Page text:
The vapor barrier just needs to be on the warm/humid side of the wall.

    In Florida, it's outside the wall.

    If you were doing this in Joisey I might be a little concerned for "trapping" moisture between your existing and "incidental" vapor barrier.

    Let's see... If I think of air handlers in attics, there is typically foil-faced insulation inside of the cabinet, and then the metal of the cabinet would act as another vapor barrier. On properly functioning systems this doesn't seem to cause problems. Nor does externally-insulated sheet metal ductwork, for that matter.

    So I think you've got nothing to worry about.

    Sent from my Moto Z (2) using Tapatalk
    PHM
    --------
    The conventional view serves to protect us from the painful job of thinking.

  6. #6
    Join Date
    Jul 2010
    Location
    US of A
    Posts
    4,870
    Post Likes
    To be safe I would invest in a moisture meter to see if it becomes an issue. Might want to log the readings along with the interior space and outdoor weather conditions. I say this based on limited knowledge. I hope this works out well for you.
    Signature removed Violated rule #15

  7. #7
    Join Date
    Feb 2016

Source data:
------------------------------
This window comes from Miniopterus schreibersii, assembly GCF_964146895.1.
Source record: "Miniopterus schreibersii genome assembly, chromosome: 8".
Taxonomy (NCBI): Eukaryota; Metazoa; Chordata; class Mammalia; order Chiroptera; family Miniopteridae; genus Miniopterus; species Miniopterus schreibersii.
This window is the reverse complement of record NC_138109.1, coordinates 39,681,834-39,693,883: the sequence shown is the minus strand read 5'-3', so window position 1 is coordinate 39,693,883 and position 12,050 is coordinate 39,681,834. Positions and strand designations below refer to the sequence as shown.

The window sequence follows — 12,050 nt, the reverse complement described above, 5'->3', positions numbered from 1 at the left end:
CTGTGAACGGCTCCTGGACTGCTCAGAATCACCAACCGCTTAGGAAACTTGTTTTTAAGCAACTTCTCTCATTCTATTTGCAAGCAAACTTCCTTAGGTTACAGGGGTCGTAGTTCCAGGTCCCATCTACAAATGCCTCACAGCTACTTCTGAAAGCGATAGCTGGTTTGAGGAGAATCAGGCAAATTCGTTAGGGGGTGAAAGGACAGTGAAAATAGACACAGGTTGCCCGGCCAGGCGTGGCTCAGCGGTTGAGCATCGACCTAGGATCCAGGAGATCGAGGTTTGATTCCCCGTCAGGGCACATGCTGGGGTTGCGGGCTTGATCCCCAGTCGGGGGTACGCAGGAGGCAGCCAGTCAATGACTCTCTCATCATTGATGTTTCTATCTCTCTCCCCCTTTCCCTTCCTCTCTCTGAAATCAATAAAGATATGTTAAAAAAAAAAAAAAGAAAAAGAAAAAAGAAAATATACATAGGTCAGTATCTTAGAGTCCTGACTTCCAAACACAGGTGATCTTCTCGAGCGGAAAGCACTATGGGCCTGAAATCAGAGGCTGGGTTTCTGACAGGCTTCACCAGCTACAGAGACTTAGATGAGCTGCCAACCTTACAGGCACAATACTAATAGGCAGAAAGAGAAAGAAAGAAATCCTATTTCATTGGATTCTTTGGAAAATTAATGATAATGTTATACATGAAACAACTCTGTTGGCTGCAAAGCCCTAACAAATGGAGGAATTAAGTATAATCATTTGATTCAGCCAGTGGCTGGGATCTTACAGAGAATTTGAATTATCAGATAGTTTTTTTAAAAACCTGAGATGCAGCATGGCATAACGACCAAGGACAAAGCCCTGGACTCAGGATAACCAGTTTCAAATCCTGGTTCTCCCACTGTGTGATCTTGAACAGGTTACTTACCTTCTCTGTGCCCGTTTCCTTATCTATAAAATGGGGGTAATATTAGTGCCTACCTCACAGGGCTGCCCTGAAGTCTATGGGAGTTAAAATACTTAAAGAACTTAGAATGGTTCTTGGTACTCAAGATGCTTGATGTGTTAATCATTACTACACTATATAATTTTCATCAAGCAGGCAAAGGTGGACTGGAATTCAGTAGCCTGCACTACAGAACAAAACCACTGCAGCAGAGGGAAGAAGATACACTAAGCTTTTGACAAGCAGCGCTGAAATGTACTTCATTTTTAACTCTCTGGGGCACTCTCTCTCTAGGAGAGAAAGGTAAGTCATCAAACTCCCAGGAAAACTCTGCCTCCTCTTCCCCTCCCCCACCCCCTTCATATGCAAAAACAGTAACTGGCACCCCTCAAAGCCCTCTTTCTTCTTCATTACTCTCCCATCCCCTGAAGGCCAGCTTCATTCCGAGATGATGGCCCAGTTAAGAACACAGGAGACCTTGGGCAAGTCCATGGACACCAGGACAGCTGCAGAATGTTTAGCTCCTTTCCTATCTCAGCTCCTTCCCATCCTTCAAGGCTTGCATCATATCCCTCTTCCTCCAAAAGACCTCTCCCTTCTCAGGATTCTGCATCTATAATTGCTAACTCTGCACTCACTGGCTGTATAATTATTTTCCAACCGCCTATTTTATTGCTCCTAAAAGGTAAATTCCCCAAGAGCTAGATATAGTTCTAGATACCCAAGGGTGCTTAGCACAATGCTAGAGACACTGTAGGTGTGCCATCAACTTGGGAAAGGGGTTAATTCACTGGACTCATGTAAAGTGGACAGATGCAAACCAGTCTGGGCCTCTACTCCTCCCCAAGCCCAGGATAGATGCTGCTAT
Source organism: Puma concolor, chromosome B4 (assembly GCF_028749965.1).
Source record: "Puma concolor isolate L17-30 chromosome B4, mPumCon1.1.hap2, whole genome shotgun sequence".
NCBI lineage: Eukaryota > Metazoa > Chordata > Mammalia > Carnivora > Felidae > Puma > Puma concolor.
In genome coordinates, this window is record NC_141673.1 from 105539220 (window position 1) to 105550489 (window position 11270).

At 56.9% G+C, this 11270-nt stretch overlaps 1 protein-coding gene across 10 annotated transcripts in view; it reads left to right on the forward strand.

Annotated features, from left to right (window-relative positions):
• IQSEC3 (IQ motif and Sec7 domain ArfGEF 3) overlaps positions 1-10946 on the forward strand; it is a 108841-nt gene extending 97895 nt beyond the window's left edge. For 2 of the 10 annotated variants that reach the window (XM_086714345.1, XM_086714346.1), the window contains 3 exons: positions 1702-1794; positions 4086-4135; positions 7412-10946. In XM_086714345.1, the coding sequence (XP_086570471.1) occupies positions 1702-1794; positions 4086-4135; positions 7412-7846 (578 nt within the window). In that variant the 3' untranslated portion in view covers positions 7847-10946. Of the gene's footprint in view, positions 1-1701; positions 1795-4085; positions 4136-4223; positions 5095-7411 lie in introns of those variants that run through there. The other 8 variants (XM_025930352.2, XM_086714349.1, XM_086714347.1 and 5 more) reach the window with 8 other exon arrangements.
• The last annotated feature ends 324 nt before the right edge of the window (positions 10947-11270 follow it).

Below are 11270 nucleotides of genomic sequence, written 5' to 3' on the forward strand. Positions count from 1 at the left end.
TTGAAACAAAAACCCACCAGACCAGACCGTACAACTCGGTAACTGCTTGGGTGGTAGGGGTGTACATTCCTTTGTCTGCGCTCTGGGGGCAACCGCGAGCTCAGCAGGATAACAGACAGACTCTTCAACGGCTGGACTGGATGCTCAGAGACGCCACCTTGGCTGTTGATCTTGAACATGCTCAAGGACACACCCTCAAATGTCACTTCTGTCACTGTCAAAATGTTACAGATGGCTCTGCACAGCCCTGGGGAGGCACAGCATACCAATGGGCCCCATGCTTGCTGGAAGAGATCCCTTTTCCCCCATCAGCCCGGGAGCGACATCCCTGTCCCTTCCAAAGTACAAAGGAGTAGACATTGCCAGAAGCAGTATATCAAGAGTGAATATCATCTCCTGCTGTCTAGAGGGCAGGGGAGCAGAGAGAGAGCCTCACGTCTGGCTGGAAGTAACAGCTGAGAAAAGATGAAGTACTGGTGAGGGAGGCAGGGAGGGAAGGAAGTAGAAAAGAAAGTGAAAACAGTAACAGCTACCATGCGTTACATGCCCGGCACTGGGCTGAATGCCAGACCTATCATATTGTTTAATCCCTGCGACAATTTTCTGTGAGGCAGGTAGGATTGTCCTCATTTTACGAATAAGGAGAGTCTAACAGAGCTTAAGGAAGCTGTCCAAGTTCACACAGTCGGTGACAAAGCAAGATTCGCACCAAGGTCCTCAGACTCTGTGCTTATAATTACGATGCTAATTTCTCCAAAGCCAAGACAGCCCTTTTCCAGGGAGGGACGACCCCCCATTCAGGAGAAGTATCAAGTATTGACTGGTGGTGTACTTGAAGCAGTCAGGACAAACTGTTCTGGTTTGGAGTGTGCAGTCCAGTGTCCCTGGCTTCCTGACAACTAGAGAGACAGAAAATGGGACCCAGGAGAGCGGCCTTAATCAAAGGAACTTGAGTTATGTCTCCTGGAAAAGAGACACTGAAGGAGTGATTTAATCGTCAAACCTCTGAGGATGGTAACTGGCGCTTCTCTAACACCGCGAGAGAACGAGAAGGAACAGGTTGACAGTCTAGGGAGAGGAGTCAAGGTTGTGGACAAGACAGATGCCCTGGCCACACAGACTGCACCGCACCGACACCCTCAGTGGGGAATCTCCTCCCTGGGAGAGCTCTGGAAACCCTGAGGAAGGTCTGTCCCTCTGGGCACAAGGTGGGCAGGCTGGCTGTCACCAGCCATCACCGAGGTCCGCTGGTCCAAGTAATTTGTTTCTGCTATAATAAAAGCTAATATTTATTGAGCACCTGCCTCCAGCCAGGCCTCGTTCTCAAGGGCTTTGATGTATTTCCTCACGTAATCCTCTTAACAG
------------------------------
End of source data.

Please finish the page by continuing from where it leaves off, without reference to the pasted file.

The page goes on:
Location
    Louisburg Kansas
    Posts
    2,241
    Post Likes
    Poodle there has been a long standing argument on where to place the vapor barrier. I have read several articles (none recently) on this subject and both sides have good points. I don't remember all the arguments but one is if you place the barrier on the inside wall you trap the moisture between the barrier and the wood structure. I put mine on the inside walls and haven't noticed any problems. Most articles I have read on below grade vapor barriers strongly promote the barrier be on the outside. One thing I do know is unless you have a lot of re-bar in a concrete wall the barrier will be stretched beyond it's elastic limit and become useless. In short I don't know the answer to your question and I don't know if you will find a definitive answer.
    No man can be both ignorant and free.
    Thomas Jefferson

  8. #8
    Join Date
    Apr 2003
    Location
    St. Louis
    Posts
    882
    Post Likes
    I agree with pageyjim getting a moisture meter. Putting roof coating on shouldn't be any different than flat roof that has insulation and drywall but if there's a vapor barrier already in the wall that could be a problem trapping moister between the two. Why not call the coating company and ask them what they think.

Posting Permissions

  • You may not post new threads
  • You may not post replies
  • You may not post attachments
  • You may not edit your posts
  •  

Related Forums

Plumbing Talks | Contractor MagazineThe place where Electrical professionals meet.